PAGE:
Section 1 | Resistance, Stewardship, & Categories of Antimicrobials

Regulations on
Use and Access
Page 05 /

You & Your Veterinarian

Managing the health and well-being of your animals is a team effort, and starts with you and your veterinarian.

Animal Health and Veterinary Medicine

Your role: As an animal owner, you play a critical role in animal health. Your daily routines, feeding, housing, and handling play a role in the health and well-being of your animals. Your knowledge of your animals, practices, team, and facilities enable you to be an effective manager.

Your veterinarian’s role: Veterinarians are experts in animal health and are uniquely positioned to be leaders and coaches for managing animal health. They are trained in science and medicine, and are held accountable by a professional regulatory body. It is their duty to promote and protect animal, public, and environmental health.

Good communication with your animal health team members is crucial to effective prevention and control of health issues, and management of your animals during times of illness

Antimicrobial Stewardship

Antimicrobial resistance (AMR) has been called the global health crisis of our time. We must all use antimicrobials responsibly and practice good antimicrobial stewardship to address this issue; stewardship means:

  • Responsibility

    Everyone who uses antimicrobials is responsible for using them appropriately. This is especially true for veterinarians, who administer, prescribe, and dispense antimicrobials on a regular basis

  • Reduction

    Reduce the use of antimicrobials in an effort to slow or reverse the development of AMR. This includes preventative practices to reduce the risk of infectious disease, such as vaccination and biosecurity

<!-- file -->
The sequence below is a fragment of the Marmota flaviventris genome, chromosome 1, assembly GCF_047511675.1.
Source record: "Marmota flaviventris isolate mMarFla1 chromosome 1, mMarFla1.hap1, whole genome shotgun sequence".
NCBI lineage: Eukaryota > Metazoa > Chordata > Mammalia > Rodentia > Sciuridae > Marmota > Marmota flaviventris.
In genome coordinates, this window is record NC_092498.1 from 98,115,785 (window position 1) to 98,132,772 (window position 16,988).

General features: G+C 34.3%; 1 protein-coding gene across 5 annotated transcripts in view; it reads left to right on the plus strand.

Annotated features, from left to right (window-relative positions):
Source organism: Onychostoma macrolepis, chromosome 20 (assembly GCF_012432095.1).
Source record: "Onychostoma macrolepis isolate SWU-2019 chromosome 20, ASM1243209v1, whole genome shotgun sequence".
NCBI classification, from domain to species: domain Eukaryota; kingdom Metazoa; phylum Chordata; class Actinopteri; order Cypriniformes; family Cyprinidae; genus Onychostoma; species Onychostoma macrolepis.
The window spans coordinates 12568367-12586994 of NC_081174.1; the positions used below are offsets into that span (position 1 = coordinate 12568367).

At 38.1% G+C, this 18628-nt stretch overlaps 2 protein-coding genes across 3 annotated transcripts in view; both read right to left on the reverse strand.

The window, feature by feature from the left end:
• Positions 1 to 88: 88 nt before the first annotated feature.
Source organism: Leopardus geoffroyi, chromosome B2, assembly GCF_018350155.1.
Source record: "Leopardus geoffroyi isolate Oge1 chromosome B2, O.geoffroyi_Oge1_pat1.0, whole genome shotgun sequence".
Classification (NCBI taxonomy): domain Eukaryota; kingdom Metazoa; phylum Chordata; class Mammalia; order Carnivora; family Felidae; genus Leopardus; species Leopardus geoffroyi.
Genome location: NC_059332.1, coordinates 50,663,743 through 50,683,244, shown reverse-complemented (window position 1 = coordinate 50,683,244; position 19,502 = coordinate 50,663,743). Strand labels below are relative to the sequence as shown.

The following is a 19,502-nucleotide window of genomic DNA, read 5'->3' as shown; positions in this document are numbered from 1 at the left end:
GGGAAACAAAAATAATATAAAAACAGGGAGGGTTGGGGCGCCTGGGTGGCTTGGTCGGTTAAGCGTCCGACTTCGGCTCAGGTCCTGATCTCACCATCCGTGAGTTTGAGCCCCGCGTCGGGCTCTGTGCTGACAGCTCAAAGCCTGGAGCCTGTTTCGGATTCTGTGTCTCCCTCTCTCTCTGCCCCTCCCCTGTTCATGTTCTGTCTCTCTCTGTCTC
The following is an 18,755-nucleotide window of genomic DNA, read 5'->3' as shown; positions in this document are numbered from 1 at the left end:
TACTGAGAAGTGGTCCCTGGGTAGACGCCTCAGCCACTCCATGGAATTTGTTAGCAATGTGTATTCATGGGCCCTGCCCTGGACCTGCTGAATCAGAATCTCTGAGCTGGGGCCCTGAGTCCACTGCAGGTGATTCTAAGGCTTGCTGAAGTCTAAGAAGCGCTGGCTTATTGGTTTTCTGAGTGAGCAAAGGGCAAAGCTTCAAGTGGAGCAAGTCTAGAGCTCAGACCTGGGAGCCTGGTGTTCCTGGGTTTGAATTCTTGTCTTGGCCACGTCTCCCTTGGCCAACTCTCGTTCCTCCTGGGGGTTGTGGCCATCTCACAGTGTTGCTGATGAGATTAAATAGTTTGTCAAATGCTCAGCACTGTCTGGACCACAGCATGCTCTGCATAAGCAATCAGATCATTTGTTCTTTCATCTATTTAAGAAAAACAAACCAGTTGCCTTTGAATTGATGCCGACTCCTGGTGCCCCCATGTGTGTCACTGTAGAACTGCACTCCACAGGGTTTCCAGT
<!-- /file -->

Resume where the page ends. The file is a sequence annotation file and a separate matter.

• Refinement

    Properly evaluate the illness, choose the right drug, and use it correctly to maximize the chances of success

  • Replacement

    Whenever possible, seek out effective alternatives to antimicrobials

  • Review

    Periodically review practices to make sure actions are appropriate and in line with current science and standards

New regulations call on veterinarians to be leaders in antimicrobial stewardship, to help animal owners tackle the threat of AMR

Work With Your Veterinarian!

It starts with a conversation

Making the right animal health decisions starts by establishing and maintaining a veterinarian-client-patient relationship (VCPR) with your veterinarian.

As of December 1st 2018, a VCPR is necessary to access medically important antimicrobials (See Animal Owner FAASTsheet #5)

Prevention is the first line of defence

Establishing and reviewing your current management practices with your veterinarian is key to ensuring you’re doing what you can to prevent disease, and reducing the need for antimicrobials in the first place.

Antimicrobials are just one of many tools in your animal health toolbox

It’s important to weigh all treatment options. When antimicrobials are needed, your veterinarian can help you to choose the one that is most appropriate.

Establish and follow treatment protocols

Work with your veterinarian to establish standard operating procedures to ensure you and your staff know when and how to treat a sick animal.

Keep the conversation going!

Science, disease, and best practices are always evolving. Talk with your veterinarian on a regular basis; these discussions will help ensure you have a tailored plan that is designed to be effective for your animals and your unique operation.

What’s Changing for Veterinarians?

While changes to the prescription status of medically important antimicrobials impact both veterinarians and animal owners, there are additional federal regulatory requirements that also impact some veterinarians. These include annual reporting of antimicrobial sales to the government and additional licensing if they import and handle Active Pharmaceutical Ingredients.

For more information visit:

Active Pharmaceutical Ingredients – Veterinarian FAASTsheet #6

Sales Reporting for Veterinarians – Veterinarian FAASTsheet #10